Ode to Broken WindowsBy Lawrence Walsh | Posted 2008-12-23 Email Print
Despite Microsoft’s repeated efforts, Vista is a failed experiment. Worse for the boys in Redmond, Vista may mark the turning point when Microsoft lost the operating system as the foundation of its business.
Let it be said that Windows Vista didn’t fail for a lack of trying.
Microsoft had declared the drop-dead end-of-life date for new installations of Window XP—the last generation of the operating system—would come Jan. 31, 2009. Now, under pressure from business consumers and system builders, it’s extending XP’s life once again. System builders can place orders for XP through distributors for deliveries as late as May 2009.
Extending the deadline is good news for PC solution providers and system builders, who have labored to deliver machines to customers loaded with Vista only to have them rejected out of hand. Microsoft’s decision may also signal the final act of contrition for the beleaguered operating system that, despite Microsoft’s repeated efforts, has failed to capture the imagination of business-technology consumers.
Microsoft will claim more than 300 million installations of Vista since its release, but most of those are consumer PCs sold through retailers and direct distributors. According to a recent survey by ITIC and Sunbelt Software of more than 700 senior corporate executives, only 10 percent had deployed Vista on their desktops, whereas 88 percent reported Windows XP as their primary client OS.
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Some analysts and industry observers say the latest reprieve will put more pressure on Microsoft to expedite the release of Windows 7, the next-generation operating system that’s based on the Vista framework but with a significantly smaller memory footprint. The reality, we may find, is that Vista is the last meaningful client-side Windows release. Here’s why.
More than five years in the making, Vista was heralded in 2006 by Microsoft as the most comprehensive rollout of an operating system in history. It promised the revolution of functionality, reliability and security users desired in an operating system without the fanfare that announced the birth of Windows 95 more than a decade earlier.
While Microsoft lauded its creation, many said features such as the multiscreen desktop and improved, integrated search were innovations long available in Apple’s operating system. Worse, the high-resolution graphics capabilities meant a lesser user experience on older machines. And, of course, users quickly discovered that the minimum 1GB RAM requirement was hardly enough to operate the bloated OS.
Two years on, Vista is nothing short of an incompressible failure. According to Net Applications, Microsoft’s iron grip on the desktop showed signs of weakness in 2008 as Windows market share slipped below 90 percent market share for the first time in more than a decade. More worrisome is Apple’s OS X—the preferred operating system for the Mac—increased to nearly 9 percent, unprecedented considering that it wasn’t that long ago that Apple needed a cash infusion from Microsoft to stay alive.
In preparation for Vista’s release, Microsoft conducted what it described as one of the most comprehensive beta testing periods ever. It released advanced copies of Vista to partners and independent software vendors to develop application drivers and test interoperability. Several Microsoft executives stated in the lead-up to Vista’s release that the operating system’s release would have the concurrent availability of thousands of applications, making it ready and usable out of the gate. Some speculated that Microsoft was actually trying to short-circuit the traditional 18-month adoption curve of any new operating system.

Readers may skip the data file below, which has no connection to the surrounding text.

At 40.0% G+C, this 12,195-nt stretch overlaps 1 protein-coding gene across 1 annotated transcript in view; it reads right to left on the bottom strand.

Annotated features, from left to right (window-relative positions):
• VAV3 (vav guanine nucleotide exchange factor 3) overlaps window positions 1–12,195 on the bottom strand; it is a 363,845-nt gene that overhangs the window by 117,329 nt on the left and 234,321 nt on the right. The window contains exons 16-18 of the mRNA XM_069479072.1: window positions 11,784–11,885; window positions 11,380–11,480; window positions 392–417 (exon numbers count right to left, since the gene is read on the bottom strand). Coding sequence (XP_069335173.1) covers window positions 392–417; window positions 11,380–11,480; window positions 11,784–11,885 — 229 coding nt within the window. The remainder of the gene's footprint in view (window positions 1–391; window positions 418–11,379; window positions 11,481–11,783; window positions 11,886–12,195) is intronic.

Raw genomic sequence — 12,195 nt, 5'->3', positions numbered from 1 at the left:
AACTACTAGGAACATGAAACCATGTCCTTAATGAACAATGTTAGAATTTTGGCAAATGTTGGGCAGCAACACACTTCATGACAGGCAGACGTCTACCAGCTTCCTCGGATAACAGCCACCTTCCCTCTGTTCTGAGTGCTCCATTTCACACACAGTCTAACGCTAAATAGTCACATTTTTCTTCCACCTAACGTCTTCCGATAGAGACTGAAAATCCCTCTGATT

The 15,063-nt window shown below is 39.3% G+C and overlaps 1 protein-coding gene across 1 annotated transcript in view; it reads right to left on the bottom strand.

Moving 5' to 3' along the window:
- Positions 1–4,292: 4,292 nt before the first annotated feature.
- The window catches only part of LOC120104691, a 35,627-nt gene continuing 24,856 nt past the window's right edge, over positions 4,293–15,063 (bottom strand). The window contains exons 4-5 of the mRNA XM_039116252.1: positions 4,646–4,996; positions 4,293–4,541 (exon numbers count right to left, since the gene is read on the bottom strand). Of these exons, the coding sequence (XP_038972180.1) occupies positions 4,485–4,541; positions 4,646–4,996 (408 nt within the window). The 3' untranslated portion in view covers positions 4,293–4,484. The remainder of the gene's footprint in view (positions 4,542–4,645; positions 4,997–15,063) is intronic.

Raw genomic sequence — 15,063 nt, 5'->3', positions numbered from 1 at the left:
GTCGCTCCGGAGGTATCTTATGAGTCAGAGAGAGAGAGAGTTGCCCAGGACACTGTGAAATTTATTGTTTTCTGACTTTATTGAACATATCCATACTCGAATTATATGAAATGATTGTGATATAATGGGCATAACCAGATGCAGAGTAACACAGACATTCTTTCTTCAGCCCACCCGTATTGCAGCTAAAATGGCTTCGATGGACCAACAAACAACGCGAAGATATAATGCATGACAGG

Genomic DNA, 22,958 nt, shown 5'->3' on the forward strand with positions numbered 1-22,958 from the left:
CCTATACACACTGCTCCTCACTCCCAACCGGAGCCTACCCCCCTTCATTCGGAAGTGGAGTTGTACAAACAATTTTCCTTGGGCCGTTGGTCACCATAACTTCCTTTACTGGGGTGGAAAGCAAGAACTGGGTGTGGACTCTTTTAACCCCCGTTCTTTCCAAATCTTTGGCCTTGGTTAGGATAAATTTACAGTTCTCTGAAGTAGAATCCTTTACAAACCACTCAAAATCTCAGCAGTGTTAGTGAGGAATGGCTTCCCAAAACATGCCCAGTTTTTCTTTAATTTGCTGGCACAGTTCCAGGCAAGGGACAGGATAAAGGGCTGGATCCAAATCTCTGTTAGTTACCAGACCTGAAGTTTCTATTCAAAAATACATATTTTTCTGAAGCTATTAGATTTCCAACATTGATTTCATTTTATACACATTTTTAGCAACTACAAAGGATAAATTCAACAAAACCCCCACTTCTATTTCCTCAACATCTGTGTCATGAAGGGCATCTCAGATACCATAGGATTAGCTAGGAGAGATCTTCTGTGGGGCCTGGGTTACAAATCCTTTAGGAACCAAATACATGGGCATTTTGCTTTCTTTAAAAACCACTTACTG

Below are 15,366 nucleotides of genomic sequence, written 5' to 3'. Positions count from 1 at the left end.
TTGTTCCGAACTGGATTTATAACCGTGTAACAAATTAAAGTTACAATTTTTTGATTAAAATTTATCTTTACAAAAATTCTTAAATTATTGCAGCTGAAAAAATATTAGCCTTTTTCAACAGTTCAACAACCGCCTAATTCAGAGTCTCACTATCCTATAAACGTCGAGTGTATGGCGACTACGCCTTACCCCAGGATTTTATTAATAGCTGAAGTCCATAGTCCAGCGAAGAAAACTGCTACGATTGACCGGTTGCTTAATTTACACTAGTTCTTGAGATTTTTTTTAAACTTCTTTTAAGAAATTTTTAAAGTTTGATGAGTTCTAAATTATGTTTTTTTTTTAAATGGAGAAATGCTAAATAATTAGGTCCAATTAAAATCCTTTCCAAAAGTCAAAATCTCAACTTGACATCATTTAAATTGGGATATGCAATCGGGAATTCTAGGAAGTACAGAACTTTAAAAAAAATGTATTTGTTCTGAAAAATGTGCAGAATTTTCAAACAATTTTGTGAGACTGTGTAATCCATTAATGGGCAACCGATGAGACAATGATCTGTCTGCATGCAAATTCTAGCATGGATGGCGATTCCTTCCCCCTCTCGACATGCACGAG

Reality check, nearly two years have passed and business users continue to avoid Vista like the plague. One report even stated that despite Microsoft’s client division increasing revenues by 14 percent in 2008, much of that gain came from corporate clients that paid for access to Vista but chose not to deploy it. No wonder solution providers, system builders and distributors hailed XP’s latest extension.
At last summer’s Microsoft Worldwide Partner Conference, a string of Microsoft executives took the stage with fiery speeches about how they would take the fight to competitors and show the world the benefits of Vista. They launched the miserable Jerry Seinfeld advertising campaign, which flamed out after just one dreadful spot. The company launched a new Web site to test applications for capability with Vista. And it released a series of reports and case studies that boasted Vista’s benefits. For the most part, these efforts have done little to reverse Vista’s over-the-cliff course.
Some may look to Windows 7 as the saving grace, but even it comes in late 2009—as some now project—it may be too little, too late. Even Microsoft has recognized that computing is moving to the cloud, and Bill Gates’ heir Ray Ozzie is making it his mission to move Microsoft into the cloud. Too bad that—like most efforts in Microsoft’s history—it comes after rivals are already at the destination. IBM announced that it’s pressing forward with plans for Linux-based thin clients. Wyse Technology is finding traction with its thin-client technologies. Netbooks and smartphones are rapidly becoming clients of choice for many mobile users. And Google’s Chrome browser is a thinly veiled beta of a cloud-based operating system.
Microsoft is sure to keep pressing its case for Vista until the bitter end. But no number of Mojave ads is going to save Vista from its inevitable end of going down as the Edsel and New Coke of the computing world. In the end, it may also mark the turning point when Microsoft lost the operating system as the cornerstone of its business.
Lawrence M. Walsh is vice president and group publisher of Channel Insider.